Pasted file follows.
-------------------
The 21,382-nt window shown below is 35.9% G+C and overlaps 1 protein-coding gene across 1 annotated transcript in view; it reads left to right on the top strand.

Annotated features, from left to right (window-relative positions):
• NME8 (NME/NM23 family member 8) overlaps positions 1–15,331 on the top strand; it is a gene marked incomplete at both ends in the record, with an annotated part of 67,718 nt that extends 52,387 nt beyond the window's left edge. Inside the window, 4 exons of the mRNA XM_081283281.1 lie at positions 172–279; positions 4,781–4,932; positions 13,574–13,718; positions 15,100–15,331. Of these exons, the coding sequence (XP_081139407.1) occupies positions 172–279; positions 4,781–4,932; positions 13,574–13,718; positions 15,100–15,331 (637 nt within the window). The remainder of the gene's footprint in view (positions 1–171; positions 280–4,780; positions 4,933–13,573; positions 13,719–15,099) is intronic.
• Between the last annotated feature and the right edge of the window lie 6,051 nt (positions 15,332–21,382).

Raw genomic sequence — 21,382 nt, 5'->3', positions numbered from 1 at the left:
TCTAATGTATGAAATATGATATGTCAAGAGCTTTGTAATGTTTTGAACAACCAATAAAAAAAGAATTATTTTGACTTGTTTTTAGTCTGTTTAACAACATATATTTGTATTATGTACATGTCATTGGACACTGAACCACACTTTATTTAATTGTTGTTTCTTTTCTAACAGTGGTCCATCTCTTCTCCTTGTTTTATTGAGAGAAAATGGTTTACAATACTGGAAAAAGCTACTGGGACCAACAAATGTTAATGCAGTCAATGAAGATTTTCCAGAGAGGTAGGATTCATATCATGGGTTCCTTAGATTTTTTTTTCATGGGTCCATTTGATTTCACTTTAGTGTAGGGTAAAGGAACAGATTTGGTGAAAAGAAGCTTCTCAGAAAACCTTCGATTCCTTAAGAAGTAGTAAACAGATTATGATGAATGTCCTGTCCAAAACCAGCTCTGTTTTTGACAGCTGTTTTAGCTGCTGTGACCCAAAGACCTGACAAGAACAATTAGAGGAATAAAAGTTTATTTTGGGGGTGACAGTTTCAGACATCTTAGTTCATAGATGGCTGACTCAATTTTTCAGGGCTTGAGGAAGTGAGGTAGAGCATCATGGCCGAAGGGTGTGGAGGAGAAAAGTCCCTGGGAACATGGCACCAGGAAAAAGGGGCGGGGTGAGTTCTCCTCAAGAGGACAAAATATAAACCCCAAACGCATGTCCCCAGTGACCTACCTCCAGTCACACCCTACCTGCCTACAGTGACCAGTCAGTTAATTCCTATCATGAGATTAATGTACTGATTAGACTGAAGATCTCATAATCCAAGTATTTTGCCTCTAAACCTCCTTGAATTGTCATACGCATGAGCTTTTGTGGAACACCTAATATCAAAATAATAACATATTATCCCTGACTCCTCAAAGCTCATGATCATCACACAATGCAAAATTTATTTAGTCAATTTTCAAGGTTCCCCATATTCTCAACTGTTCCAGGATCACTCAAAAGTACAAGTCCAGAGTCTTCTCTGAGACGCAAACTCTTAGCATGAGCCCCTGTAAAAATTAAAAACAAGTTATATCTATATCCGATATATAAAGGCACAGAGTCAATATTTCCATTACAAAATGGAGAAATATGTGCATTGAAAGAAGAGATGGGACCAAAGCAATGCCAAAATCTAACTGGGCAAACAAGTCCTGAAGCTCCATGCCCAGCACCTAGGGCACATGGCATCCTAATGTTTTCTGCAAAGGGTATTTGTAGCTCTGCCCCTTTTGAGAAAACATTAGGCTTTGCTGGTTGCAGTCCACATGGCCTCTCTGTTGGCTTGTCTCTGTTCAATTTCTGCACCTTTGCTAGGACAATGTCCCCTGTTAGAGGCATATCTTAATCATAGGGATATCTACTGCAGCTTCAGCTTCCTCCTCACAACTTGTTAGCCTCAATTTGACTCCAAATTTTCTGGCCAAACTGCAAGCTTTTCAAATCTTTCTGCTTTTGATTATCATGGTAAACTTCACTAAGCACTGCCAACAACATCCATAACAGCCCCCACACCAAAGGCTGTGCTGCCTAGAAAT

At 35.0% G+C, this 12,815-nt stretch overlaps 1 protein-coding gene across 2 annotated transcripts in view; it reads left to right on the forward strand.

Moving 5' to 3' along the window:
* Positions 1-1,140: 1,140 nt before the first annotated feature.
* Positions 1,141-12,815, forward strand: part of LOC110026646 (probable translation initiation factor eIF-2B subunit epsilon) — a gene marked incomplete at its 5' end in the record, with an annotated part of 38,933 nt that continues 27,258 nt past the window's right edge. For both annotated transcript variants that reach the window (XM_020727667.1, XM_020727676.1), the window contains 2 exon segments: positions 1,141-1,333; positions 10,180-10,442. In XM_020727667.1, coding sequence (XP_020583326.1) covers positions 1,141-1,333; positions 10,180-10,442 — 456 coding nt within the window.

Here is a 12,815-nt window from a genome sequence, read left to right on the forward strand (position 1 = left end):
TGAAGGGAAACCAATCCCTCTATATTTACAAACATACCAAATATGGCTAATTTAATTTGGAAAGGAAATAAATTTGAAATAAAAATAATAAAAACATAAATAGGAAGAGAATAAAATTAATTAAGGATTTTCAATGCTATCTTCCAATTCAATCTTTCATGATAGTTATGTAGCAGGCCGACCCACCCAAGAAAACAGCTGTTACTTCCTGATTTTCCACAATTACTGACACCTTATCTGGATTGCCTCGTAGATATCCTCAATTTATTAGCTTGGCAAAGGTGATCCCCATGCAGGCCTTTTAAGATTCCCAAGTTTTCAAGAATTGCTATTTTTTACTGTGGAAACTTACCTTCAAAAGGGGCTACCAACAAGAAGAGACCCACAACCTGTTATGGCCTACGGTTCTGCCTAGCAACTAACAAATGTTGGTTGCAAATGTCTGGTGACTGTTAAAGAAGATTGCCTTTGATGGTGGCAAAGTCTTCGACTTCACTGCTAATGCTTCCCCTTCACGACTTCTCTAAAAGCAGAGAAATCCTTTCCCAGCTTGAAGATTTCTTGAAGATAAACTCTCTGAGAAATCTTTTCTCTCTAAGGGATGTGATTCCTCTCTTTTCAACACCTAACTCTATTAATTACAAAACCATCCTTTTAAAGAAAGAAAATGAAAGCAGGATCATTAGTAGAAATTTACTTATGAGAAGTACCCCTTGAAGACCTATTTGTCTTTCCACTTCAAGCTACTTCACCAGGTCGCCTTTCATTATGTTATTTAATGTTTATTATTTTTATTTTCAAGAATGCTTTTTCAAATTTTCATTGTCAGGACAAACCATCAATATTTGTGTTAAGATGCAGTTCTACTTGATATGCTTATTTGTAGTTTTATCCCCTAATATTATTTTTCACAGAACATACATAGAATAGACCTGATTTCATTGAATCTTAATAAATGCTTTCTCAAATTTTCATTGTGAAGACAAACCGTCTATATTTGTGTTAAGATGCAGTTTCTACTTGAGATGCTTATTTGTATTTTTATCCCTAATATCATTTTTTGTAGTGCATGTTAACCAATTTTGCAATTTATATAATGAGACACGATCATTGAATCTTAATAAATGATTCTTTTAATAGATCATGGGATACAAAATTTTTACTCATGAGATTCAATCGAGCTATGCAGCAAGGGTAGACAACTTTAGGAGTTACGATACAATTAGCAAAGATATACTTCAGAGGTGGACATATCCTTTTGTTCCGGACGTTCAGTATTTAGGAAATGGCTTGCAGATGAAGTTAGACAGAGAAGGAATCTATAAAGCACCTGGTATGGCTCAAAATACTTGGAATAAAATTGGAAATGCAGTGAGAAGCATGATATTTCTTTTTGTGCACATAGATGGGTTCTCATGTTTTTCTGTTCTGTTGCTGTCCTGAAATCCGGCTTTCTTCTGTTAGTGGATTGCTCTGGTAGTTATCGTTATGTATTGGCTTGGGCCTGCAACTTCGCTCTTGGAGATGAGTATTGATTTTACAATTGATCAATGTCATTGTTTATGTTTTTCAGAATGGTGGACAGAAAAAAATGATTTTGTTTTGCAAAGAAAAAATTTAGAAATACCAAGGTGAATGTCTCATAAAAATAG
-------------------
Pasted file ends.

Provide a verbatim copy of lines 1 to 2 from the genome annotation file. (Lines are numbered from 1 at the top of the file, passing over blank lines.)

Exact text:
The 21,382-nt window shown below is 35.9% G+C and overlaps 1 protein-coding gene across 1 annotated transcript in view; it reads left to right on the top strand.

Annotated features, from left to right (window-relative positions):